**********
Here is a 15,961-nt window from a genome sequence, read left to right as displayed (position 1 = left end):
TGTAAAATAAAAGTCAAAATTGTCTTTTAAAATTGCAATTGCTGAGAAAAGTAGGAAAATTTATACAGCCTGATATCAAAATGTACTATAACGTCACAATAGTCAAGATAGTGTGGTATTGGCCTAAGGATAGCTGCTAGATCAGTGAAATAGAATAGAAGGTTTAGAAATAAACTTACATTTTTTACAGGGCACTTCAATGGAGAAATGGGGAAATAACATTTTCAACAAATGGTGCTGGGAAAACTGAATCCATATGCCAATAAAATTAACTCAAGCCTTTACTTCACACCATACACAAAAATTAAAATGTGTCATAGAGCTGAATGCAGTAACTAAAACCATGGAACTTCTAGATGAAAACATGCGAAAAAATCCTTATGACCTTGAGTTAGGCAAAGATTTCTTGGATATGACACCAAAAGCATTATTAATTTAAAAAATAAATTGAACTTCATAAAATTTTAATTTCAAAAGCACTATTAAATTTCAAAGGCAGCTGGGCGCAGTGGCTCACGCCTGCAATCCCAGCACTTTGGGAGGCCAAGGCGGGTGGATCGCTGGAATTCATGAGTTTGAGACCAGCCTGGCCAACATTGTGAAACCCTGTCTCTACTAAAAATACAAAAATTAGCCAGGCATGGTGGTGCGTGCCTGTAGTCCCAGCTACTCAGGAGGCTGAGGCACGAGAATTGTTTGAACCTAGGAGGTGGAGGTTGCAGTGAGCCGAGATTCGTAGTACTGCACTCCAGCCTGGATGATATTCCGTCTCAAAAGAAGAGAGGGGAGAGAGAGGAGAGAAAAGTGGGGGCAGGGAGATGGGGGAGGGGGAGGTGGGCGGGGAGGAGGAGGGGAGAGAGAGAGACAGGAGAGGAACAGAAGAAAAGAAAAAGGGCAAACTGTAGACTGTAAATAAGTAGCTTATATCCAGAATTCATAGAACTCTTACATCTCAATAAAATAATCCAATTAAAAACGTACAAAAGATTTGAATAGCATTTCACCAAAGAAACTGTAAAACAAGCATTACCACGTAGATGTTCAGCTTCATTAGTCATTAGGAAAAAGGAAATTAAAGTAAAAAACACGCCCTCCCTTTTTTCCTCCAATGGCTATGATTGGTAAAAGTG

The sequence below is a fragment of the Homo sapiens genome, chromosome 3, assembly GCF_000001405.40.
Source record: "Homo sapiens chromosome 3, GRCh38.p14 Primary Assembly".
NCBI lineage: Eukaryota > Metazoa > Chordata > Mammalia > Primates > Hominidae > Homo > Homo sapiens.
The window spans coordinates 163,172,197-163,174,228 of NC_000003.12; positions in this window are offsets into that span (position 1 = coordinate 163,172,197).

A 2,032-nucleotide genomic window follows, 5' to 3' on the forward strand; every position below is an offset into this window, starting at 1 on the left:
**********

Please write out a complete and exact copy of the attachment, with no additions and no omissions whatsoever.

Here is a 15,961-nt window from a genome sequence, read left to right as displayed (position 1 = left end):
TGTAAAATAAAAGTCAAAATTGTCTTTTAAAATTGCAATTGCTGAGAAAAGTAGGAAAATTTATACAGCCTGATATCAAAATGTACTATAACGTCACAATAGTCAAGATAGTGTGGTATTGGCCTAAGGATAGCTGCTAGATCAGTGAAATAGAATAGAAGGTTTAGAAATAAACTTACATTTTTTACAGGGCACTTCAATGGAGAAATGGGGAAATAACATTTTCAACAAATGGTGCTGGGAAAACTGAATCCATATGCCAATAAAATTAACTCAAGCCTTTACTTCACACCATACACAAAAATTAAAATGTGTCATAGAGCTGAATGCAGTAACTAAAACCATGGAACTTCTAGATGAAAACATGCGAAAAAATCCTTATGACCTTGAGTTAGGCAAAGATTTCTTGGATATGACACCAAAAGCATTATTAATTTAAAAAATAAATTGAACTTCATAAAATTTTAATTTCAAAAGCACTATTAAATTTCAAAGGCAGCTGGGCGCAGTGGCTCACGCCTGCAATCCCAGCACTTTGGGAGGCCAAGGCGGGTGGATCGCTGGAATTCATGAGTTTGAGACCAGCCTGGCCAACATTGTGAAACCCTGTCTCTACTAAAAATACAAAAATTAGCCAGGCATGGTGGTGCGTGCCTGTAGTCCCAGCTACTCAGGAGGCTGAGGCACGAGAATTGTTTGAACCTAGGAGGTGGAGGTTGCAGTGAGCCGAGATTCGTAGTACTGCACTCCAGCCTGGATGATATTCCGTCTCAAAAGAAGAGAGGGGAGAGAGAGGAGAGAAAAGTGGGGGCAGGGAGATGGGGGAGGGGGAGGTGGGCGGGGAGGAGGAGGGGAGAGAGAGAGACAGGAGAGGAACAGAAGAAAAGAAAAAGGGCAAACTGTAGACTGTAAATAAGTAGCTTATATCCAGAATTCATAGAACTCTTACATCTCAATAAAATAATCCAATTAAAAACGTACAAAAGATTTGAATAGCATTTCACCAAAGAAACTGTAAAACAAGCATTACCACGTAGATGTTCAGCTTCATTAGTCATTAGGAAAAAGGAAATTAAAGTAAAAAACACGCCCTCCCTTTTTTCCTCCAATGGCTATGATTGGTAAAAGTG

The sequence below is a fragment of the Homo sapiens genome, chromosome 3, assembly GCF_000001405.40.
Source record: "Homo sapiens chromosome 3, GRCh38.p14 Primary Assembly".
NCBI lineage: Eukaryota > Metazoa > Chordata > Mammalia > Primates > Hominidae > Homo > Homo sapiens.
The window spans coordinates 163,172,197-163,174,228 of NC_000003.12; positions in this window are offsets into that span (position 1 = coordinate 163,172,197).

A 2,032-nucleotide genomic window follows, 5' to 3' on the forward strand; every position below is an offset into this window, starting at 1 on the left: